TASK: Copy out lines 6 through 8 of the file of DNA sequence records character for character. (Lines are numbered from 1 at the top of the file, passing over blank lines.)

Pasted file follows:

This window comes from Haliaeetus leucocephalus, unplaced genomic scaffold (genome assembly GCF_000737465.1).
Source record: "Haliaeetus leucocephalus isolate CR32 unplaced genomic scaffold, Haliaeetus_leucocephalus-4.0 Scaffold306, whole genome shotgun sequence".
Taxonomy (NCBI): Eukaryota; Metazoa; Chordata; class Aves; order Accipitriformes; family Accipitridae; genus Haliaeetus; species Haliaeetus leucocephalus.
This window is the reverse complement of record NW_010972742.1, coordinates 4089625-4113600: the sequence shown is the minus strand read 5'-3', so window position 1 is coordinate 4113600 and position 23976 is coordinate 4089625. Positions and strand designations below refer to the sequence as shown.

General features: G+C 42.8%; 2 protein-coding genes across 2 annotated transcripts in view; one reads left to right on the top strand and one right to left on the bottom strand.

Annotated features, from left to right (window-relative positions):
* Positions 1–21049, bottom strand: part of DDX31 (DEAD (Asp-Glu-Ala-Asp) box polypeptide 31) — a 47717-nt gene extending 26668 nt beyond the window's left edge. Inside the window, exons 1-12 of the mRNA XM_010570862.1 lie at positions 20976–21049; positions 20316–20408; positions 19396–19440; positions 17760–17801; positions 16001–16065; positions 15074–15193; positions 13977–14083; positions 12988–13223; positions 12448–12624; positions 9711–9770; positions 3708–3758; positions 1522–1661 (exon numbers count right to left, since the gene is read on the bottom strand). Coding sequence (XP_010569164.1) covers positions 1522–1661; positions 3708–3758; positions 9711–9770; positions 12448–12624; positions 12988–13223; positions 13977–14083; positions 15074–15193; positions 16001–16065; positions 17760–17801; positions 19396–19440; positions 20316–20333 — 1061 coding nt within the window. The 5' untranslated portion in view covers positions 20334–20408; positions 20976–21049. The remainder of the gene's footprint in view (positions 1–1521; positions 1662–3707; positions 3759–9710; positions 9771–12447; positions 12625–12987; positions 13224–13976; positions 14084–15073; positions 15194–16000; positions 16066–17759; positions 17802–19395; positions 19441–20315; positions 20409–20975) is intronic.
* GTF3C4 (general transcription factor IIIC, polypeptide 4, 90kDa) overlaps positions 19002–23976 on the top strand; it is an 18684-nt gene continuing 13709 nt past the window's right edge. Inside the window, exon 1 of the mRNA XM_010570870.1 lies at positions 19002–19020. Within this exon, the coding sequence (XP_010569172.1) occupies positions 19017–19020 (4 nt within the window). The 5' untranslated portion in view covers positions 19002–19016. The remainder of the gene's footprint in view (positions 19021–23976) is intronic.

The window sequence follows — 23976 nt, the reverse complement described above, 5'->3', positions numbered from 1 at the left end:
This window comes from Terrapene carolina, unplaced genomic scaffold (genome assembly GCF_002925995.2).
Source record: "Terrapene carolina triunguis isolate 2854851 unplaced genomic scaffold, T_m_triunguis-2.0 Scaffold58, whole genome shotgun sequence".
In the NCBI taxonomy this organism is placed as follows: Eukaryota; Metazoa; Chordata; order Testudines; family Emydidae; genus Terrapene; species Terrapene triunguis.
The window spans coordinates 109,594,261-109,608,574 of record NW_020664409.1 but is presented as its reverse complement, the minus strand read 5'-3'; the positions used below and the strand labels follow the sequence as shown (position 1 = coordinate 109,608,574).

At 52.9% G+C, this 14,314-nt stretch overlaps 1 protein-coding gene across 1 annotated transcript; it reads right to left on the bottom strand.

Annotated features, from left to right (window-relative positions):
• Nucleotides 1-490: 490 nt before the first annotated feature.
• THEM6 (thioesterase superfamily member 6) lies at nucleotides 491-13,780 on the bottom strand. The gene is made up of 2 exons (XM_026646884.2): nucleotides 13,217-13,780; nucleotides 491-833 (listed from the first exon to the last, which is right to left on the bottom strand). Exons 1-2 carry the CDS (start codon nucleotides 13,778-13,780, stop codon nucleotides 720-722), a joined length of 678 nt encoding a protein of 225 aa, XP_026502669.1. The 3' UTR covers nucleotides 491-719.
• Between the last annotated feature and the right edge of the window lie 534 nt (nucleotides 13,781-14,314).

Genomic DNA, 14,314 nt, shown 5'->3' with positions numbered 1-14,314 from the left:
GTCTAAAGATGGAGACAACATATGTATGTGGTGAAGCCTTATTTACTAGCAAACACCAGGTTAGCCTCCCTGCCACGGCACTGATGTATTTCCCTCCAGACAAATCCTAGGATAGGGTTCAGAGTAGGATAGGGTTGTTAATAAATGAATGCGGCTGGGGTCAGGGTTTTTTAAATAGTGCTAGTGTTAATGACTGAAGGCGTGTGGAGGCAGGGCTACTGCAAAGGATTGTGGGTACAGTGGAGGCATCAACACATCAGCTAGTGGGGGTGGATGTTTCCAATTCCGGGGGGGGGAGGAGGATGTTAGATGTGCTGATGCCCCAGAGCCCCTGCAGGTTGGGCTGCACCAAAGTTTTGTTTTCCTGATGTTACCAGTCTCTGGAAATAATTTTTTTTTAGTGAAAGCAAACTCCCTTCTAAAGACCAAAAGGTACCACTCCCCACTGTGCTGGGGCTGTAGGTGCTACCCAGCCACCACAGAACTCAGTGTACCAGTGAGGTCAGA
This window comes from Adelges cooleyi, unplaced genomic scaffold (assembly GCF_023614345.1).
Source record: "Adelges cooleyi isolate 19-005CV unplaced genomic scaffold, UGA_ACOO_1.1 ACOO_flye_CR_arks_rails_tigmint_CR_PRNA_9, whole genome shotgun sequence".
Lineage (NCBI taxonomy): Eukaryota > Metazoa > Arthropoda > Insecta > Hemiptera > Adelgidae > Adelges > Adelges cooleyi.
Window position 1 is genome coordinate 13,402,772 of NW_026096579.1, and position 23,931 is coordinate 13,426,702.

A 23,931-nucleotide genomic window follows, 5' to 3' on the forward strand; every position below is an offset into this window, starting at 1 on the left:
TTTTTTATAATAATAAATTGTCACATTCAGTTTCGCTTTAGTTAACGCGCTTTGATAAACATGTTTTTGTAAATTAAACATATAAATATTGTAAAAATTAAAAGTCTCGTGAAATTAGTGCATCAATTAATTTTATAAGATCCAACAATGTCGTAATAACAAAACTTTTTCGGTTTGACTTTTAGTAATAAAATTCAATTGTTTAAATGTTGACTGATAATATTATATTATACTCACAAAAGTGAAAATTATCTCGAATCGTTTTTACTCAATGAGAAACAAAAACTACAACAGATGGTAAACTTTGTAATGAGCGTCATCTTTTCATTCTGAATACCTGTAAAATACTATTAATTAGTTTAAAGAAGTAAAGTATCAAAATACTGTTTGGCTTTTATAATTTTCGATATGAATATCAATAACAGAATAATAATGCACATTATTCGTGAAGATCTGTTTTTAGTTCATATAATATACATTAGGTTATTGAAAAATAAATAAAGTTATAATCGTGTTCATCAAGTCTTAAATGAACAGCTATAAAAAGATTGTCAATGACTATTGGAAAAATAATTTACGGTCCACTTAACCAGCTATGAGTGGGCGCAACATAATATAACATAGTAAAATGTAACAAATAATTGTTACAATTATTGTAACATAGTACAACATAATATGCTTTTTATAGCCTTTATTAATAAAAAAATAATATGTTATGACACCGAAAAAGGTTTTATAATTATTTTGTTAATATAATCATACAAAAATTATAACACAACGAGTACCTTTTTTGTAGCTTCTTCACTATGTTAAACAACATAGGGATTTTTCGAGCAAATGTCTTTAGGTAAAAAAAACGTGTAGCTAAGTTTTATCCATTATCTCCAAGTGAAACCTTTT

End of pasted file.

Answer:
Annotated features, from left to right (window-relative positions):
* Positions 1–21049, bottom strand: part of DDX31 (DEAD (Asp-Glu-Ala-Asp) box polypeptide 31) — a 47717-nt gene extending 26668 nt beyond the window's left edge. Inside the window, exons 1-12 of the mRNA XM_010570862.1 lie at positions 20976–21049; positions 20316–20408; positions 19396–19440; positions 17760–17801; positions 16001–16065; positions 15074–15193; positions 13977–14083; positions 12988–13223; positions 12448–12624; positions 9711–9770; positions 3708–3758; positions 1522–1661 (exon numbers count right to left, since the gene is read on the bottom strand). Coding sequence (XP_010569164.1) covers positions 1522–1661; positions 3708–3758; positions 9711–9770; positions 12448–12624; positions 12988–13223; positions 13977–14083; positions 15074–15193; positions 16001–16065; positions 17760–17801; positions 19396–19440; positions 20316–20333 — 1061 coding nt within the window. The 5' untranslated portion in view covers positions 20334–20408; positions 20976–21049. The remainder of the gene's footprint in view (positions 1–1521; positions 1662–3707; positions 3759–9710; positions 9771–12447; positions 12625–12987; positions 13224–13976; positions 14084–15073; positions 15194–16000; positions 16066–17759; positions 17802–19395; positions 19441–20315; positions 20409–20975) is intronic.
* GTF3C4 (general transcription factor IIIC, polypeptide 4, 90kDa) overlaps positions 19002–23976 on the top strand; it is an 18684-nt gene continuing 13709 nt past the window's right edge. Inside the window, exon 1 of the mRNA XM_010570870.1 lies at positions 19002–19020. Within this exon, the coding sequence (XP_010569172.1) occupies positions 19017–19020 (4 nt within the window). The 5' untranslated portion in view covers positions 19002–19016. The remainder of the gene's footprint in view (positions 19021–23976) is intronic.